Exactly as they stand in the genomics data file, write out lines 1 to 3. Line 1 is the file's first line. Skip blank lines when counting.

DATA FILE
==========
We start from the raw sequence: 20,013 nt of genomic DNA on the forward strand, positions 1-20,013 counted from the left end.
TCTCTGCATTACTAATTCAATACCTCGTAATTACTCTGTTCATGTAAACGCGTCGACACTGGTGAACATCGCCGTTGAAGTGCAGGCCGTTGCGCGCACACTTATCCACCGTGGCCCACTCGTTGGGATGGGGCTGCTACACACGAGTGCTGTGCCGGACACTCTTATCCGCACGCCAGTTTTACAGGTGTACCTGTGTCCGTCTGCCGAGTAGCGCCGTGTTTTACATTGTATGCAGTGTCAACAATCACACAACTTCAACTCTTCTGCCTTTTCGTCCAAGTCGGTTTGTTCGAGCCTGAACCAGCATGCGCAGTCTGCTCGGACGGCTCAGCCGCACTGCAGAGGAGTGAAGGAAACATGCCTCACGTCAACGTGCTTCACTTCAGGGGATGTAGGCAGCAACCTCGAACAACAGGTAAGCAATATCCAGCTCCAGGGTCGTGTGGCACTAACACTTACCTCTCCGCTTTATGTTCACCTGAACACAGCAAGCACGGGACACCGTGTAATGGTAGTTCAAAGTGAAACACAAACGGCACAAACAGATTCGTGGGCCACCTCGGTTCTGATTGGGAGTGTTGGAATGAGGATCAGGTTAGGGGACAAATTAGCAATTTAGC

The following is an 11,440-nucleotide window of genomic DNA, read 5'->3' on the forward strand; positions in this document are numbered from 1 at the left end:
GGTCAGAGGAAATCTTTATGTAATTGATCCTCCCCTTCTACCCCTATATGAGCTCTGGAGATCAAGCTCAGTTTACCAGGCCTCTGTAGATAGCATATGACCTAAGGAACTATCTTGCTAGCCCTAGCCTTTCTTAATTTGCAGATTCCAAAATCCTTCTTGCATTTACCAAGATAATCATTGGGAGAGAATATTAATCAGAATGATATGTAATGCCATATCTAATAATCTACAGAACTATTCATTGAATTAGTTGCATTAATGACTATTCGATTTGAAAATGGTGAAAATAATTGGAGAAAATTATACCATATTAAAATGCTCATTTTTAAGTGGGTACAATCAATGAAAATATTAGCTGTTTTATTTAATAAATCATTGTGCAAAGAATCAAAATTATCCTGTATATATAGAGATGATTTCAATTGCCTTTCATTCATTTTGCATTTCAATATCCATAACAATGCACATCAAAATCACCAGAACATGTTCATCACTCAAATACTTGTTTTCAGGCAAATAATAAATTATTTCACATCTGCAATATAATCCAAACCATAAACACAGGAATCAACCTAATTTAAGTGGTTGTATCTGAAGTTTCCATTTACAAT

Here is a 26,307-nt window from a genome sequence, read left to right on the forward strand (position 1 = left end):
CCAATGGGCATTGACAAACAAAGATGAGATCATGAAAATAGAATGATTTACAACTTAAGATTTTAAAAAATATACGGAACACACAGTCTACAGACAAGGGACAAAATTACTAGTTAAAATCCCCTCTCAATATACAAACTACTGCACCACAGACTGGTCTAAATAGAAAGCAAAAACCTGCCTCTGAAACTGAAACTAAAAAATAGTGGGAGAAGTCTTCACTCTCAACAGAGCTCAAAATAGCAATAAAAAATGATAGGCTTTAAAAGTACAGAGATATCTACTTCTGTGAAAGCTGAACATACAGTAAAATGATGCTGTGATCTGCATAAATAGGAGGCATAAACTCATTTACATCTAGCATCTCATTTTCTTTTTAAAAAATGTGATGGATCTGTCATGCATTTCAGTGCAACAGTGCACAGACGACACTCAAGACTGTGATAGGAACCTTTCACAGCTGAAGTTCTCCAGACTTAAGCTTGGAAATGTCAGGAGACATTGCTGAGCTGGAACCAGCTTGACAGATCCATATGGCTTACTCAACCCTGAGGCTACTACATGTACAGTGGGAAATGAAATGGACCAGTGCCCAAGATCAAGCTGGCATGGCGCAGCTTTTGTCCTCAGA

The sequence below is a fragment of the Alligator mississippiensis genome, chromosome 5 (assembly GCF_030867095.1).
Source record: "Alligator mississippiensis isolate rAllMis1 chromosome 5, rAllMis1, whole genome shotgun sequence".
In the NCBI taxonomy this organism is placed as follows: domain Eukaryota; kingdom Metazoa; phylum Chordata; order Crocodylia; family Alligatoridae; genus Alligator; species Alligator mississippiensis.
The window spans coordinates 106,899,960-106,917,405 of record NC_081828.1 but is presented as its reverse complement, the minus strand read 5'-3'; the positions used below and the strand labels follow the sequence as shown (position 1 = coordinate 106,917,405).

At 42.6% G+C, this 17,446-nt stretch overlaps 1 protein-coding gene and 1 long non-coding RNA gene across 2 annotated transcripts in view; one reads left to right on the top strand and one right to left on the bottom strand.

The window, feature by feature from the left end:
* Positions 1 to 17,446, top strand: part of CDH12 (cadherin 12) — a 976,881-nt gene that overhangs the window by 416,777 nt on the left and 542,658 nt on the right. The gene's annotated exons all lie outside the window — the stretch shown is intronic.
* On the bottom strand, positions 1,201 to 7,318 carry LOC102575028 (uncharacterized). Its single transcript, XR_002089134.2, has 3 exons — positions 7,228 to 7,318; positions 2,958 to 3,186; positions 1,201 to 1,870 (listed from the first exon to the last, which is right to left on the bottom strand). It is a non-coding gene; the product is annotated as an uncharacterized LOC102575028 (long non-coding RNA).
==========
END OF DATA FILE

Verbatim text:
We start from the raw sequence: 20,013 nt of genomic DNA on the forward strand, positions 1-20,013 counted from the left end.
TCTCTGCATTACTAATTCAATACCTCGTAATTACTCTGTTCATGTAAACGCGTCGACACTGGTGAACATCGCCGTTGAAGTGCAGGCCGTTGCGCGCACACTTATCCACCGTGGCCCACTCGTTGGGATGGGGCTGCTACACACGAGTGCTGTGCCGGACACTCTTATCCGCACGCCAGTTTTACAGGTGTACCTGTGTCCGTCTGCCGAGTAGCGCCGTGTTTTACATTGTATGCAGTGTCAACAATCACACAACTTCAACTCTTCTGCCTTTTCGTCCAAGTCGGTTTGTTCGAGCCTGAACCAGCATGCGCAGTCTGCTCGGACGGCTCAGCCGCACTGCAGAGGAGTGAAGGAAACATGCCTCACGTCAACGTGCTTCACTTCAGGGGATGTAGGCAGCAACCTCGAACAACAGGTAAGCAATATCCAGCTCCAGGGTCGTGTGGCACTAACACTTACCTCTCCGCTTTATGTTCACCTGAACACAGCAAGCACGGGACACCGTGTAATGGTAGTTCAAAGTGAAACACAAACGGCACAAACAGATTCGTGGGCCACCTCGGTTCTGATTGGGAGTGTTGGAATGAGGATCAGGTTAGGGGACAAATTAGCAATTTAGC

The following is an 11,440-nucleotide window of genomic DNA, read 5'->3' on the forward strand; positions in this document are numbered from 1 at the left end: